My sister got herself a second lieutenant-the first one got away.
Sailor to pretty girl: 6'Your rigging is all right. How are you manned?"
A theater manager in San Francisco took the public into his confidence, put up on the marquee:
Same old stuff, two features-
One Piperoo, One Stinkeroo
Want ad in a Pennsylvania paper:
"Woman, 21, would like job running elevator in office building. Has no experience and would
like to begin in low building."
ln San Diego, O. P. A. investigators found a landlord charging roomers 352.50 a week for the
privilege of using the front door.
Filling out a questionnaire on emergency housing for civilian defense, an old lady of 76 came
to the space marked HMarital Statusf' and in a firm hand wrote, 'fFine.',
A submarine crewman, after a long siege at sea, met his commander on the way to their hotel
one hibiscus-scented night in Hawaii. 'fAin't it funny, sirf, he remarked, Hhow far you can get
behind on women and how quick you can catch up
Running into her former suitor at a party, a girl decided to snub him. "So sorry," she mur-
mured when the hostess introduced him, "but l didn't," said the unabashed ex-suitor, ubut you
certainly tried hard enoughf'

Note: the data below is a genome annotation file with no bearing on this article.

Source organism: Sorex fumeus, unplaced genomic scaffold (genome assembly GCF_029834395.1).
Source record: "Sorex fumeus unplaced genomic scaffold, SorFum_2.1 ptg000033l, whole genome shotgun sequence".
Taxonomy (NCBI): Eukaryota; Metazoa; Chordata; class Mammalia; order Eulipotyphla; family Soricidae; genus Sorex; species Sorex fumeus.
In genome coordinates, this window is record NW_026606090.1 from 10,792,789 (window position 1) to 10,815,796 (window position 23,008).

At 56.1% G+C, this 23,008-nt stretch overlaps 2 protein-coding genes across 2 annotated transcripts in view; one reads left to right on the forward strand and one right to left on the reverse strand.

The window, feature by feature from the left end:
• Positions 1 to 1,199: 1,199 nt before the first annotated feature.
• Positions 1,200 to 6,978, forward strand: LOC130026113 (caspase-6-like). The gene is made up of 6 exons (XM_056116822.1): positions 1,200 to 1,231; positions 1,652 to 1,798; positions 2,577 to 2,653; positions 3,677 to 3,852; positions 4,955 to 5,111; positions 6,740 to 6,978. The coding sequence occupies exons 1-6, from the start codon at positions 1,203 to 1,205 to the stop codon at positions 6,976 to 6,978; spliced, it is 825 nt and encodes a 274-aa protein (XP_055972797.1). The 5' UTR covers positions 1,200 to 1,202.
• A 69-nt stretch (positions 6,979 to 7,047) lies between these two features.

The Officers and Employees of the
extend their sincere congratulations to
the class of 1945.
Among our Officers and Employees
are your close family relativesg our in-
terests are far deeper than the casual
knowledge of the completion of your
preparatory education. It is our earnest
hope, that in the application of your
skills and interests, you will merit con-
tinued and greater successes in the fields
of useful endeavor of your choice.
MARKET E. V. BARNES
BEST OF LUCK
CLASS OF "45,'
9 South Main Street MUNCY, PA.
M E Y E R Sc and 10c 351.00 and Up
AUTO PARTS Park's Store
I 15's Thrifty to Buy at P6l1'k,S Store
ARNAUD C. MARTS, LL.D., Presidemf V
Bucknell specializes in the education of intelligent and
ambitious young men and Women. Such persons will find offer-
ings in Liberal Arts, Business, Engineering QChemical, Civil,
Electrical, and Mechanicalj, Laboratory Technology, Secre-
tarial Science, and Teaching, also, pre-professional training for